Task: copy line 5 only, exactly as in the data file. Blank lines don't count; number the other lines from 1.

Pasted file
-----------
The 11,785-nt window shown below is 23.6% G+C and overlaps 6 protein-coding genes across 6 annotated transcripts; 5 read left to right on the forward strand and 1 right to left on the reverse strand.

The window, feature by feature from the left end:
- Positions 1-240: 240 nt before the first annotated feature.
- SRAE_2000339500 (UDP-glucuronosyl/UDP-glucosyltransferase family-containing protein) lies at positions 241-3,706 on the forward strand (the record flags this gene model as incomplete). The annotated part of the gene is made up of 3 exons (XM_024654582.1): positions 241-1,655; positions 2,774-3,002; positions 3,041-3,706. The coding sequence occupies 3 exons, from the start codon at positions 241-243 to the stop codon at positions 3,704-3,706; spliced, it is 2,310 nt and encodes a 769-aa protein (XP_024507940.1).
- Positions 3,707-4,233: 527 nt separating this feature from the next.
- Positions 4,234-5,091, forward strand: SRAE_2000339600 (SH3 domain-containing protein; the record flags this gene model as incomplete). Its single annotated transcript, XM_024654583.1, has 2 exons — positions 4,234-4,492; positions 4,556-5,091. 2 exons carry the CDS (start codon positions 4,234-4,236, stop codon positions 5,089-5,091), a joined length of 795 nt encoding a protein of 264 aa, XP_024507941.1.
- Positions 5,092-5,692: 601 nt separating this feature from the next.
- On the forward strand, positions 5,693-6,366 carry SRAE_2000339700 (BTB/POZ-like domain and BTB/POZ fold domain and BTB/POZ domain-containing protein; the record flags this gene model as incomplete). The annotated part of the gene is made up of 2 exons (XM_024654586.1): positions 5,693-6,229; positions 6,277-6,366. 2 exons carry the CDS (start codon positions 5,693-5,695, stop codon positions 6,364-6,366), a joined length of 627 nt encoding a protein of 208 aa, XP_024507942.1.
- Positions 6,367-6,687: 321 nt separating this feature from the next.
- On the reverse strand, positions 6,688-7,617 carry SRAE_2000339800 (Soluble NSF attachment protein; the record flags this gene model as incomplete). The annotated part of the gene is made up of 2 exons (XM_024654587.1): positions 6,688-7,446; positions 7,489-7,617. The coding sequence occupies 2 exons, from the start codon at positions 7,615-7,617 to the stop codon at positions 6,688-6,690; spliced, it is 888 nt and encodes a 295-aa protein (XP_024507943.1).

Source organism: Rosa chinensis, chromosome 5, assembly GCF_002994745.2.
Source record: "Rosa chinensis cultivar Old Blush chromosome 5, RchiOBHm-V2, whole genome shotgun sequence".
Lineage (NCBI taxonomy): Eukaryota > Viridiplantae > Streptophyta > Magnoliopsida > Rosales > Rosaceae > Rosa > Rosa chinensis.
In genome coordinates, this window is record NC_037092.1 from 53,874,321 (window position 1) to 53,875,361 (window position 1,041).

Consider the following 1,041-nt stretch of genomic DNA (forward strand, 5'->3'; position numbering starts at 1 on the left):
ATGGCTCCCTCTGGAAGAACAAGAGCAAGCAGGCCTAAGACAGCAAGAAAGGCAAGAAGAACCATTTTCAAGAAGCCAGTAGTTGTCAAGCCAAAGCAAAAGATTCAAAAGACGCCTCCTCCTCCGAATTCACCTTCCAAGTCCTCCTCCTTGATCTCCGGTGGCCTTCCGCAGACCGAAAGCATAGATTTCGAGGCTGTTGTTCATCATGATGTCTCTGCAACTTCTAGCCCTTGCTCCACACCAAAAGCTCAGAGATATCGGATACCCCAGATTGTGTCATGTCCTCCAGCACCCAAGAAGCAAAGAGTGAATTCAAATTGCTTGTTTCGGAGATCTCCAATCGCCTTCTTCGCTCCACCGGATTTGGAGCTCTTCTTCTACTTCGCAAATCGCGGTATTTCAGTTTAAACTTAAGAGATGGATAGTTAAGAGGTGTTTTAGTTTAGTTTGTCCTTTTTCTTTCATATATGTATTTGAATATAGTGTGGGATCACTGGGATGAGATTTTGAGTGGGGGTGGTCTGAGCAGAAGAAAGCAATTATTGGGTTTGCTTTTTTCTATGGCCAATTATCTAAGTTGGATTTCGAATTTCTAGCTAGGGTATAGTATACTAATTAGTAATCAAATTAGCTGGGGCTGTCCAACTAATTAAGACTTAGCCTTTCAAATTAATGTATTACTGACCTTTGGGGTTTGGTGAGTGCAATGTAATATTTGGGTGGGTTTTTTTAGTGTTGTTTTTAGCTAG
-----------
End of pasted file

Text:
- Positions 3,707-4,233: 527 nt separating this feature from the next.